In what comes closest to emulating Diogenes as you can get in the current crop of commentators, the NY Sun's Andrew Wolf underscores in today's paper all of the hypocritical hyperbole surrounding the discussions of Bloomberg'e educational achievements. "Fools Gold" indeed-especially when it comes to a test regimen that needs a disinfectant: "It is now just 10 months before the expensive experiment that is mayoral control of Gotham's public schools is set to expire. And as parents ready their children for the start of classes Tuesday, the news has been released that the average S.A.T. scores have declined here once again. There was no press extravaganza. No Power Point presentations, no top officials, union leaders at their side, beaming as the results were outlined. No, troubling test results turn out to be an orphan."
What Wolf finds-and would we see more critical commentary from the rest of the press corps on this-is that whenever our kids take New York spawned tests they seem to do much better than when the tests are national in scope. Perhaps our state attorney general should focus some attention here rather than all on the malfeasance of Wall Street speculators. As Wolf points out: "If there is a trend to be found here it is this. Whenever someone other than the State of New York administers a test, scores here are flat, or even go down. But when those kind folks from Albany come on the scene, scores on their tests magically increase, a phenomenon that explains the increases in graduation rates as well."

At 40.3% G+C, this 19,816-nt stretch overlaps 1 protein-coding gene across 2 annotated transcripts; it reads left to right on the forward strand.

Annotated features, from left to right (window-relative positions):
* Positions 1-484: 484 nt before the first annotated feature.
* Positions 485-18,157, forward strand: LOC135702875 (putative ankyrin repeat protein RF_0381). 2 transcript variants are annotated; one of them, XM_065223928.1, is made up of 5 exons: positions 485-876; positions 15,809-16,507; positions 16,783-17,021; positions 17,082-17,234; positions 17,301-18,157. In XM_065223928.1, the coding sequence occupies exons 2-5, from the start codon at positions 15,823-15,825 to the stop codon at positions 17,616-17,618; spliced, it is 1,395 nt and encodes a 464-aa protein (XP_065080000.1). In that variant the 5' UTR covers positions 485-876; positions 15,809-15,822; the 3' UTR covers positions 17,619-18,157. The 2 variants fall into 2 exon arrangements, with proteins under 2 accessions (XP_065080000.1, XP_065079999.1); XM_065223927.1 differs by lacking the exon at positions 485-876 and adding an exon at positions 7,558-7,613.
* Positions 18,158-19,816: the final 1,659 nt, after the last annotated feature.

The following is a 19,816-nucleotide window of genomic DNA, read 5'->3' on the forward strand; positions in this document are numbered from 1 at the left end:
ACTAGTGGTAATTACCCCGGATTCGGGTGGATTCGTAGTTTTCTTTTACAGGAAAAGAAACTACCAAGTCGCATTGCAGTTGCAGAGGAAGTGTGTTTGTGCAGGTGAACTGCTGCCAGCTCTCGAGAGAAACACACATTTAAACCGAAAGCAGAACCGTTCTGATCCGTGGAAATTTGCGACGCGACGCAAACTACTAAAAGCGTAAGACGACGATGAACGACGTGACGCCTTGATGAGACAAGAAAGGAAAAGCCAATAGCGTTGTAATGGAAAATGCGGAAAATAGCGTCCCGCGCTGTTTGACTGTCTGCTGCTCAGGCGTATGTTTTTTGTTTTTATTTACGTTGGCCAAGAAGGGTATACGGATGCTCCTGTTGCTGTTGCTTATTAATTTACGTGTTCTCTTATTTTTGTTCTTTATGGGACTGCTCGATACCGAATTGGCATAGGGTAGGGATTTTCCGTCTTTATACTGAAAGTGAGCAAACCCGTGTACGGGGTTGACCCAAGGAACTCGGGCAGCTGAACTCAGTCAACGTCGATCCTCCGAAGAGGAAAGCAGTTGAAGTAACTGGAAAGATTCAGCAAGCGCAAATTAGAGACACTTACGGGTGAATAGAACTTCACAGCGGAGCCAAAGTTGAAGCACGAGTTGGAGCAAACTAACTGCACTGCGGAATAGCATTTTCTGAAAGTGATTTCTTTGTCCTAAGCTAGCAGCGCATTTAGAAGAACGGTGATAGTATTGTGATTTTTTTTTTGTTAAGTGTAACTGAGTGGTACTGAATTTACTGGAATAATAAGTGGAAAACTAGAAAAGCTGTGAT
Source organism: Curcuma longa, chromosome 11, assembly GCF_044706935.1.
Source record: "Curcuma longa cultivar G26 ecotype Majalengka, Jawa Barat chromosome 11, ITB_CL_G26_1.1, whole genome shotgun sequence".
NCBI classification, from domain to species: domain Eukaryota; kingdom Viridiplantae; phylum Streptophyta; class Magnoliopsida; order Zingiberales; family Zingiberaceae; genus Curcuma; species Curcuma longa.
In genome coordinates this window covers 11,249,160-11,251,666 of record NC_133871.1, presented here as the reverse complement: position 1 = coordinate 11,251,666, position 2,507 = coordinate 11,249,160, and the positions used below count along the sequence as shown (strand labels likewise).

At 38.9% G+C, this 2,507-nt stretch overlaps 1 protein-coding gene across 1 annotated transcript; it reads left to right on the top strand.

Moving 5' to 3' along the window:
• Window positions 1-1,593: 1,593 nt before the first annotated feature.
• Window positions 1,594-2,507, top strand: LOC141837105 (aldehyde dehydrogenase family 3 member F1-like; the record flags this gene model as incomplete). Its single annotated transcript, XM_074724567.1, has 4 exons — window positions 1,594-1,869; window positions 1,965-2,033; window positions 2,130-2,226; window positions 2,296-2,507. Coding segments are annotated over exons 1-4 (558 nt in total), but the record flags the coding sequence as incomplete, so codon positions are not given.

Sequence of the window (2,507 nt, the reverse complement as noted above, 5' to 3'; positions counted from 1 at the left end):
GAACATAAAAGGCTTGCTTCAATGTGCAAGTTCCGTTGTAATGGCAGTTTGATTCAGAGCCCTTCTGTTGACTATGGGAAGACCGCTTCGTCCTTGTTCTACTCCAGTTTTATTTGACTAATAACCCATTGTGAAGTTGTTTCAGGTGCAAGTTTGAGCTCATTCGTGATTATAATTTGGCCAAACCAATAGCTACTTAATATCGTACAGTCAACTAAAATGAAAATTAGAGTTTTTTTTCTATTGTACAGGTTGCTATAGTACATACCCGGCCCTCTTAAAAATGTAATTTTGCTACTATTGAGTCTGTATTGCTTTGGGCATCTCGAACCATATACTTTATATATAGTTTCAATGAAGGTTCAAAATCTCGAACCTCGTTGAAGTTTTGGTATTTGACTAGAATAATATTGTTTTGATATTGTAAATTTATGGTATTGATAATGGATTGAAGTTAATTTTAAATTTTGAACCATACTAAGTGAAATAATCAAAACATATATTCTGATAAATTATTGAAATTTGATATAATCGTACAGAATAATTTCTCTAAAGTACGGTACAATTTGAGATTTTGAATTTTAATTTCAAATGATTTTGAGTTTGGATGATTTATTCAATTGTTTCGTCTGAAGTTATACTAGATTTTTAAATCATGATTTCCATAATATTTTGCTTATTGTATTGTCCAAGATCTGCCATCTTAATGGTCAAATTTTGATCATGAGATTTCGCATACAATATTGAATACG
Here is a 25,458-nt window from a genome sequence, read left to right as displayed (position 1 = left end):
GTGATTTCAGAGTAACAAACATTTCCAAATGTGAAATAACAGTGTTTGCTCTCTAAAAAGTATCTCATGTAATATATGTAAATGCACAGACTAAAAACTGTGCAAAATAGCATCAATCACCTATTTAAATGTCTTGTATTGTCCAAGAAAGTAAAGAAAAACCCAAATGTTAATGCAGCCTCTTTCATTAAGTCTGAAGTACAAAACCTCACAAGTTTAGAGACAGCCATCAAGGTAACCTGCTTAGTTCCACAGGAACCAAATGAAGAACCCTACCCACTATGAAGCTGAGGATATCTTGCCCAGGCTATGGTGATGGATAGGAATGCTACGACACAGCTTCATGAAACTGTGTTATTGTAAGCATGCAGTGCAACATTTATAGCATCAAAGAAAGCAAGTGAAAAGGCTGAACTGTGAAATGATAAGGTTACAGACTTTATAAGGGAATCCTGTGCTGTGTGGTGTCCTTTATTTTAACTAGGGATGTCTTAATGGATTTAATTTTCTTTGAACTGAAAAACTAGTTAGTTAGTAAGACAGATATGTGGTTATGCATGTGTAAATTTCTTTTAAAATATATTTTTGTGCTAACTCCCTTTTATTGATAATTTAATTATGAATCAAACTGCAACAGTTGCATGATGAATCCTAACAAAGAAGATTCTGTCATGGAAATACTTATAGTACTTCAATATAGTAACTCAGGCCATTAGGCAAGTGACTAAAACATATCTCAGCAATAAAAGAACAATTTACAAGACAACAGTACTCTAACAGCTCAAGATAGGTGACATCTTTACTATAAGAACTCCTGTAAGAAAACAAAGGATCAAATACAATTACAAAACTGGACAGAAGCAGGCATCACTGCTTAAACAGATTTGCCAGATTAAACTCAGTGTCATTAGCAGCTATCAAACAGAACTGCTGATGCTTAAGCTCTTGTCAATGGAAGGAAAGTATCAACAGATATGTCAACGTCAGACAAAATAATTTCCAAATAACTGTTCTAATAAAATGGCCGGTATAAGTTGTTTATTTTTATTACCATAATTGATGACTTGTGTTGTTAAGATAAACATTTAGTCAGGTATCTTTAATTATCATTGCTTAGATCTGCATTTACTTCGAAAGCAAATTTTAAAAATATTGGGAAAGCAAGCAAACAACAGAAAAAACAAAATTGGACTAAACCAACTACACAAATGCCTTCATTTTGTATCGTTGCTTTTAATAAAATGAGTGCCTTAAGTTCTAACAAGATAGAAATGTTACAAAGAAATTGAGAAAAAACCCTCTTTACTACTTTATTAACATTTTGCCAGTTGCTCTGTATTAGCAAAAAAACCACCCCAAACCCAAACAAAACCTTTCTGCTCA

If true, this is a scandal of the highest proportion. But who will have the courage to say that the Emperor has no clothes? Especially when it comes to all of the money spent (squandered?): "This is truly "high stakes" testing. As public revenues shrink, and lawmakers look for new ways to pick the taxpayers' pocket, education funding has been largely maintained this lean year, following six fat years which saw the local school budget grow an astounding 79%. It is more than fair to ask if this really has been a prudent investment."
These are inquiries that need to be made, especially when the self-interested are trying to promote another extra-legal term for our exalted chief executive. We really need to have a full scale review of the mayor's school program-something that needs to be done in Albany where there is less sycophancy among the electeds.
There is a major disconnect here; with students and parents as the victims of a zirconium-like inflation of test results. As Wolf says, and we agree fully: "Until the state tests are aligned with the results of NAEP, all of the "profit" that we are told that the extra nine billion a year we are investing in our schools is bringing us will be, alas, but fool's gold."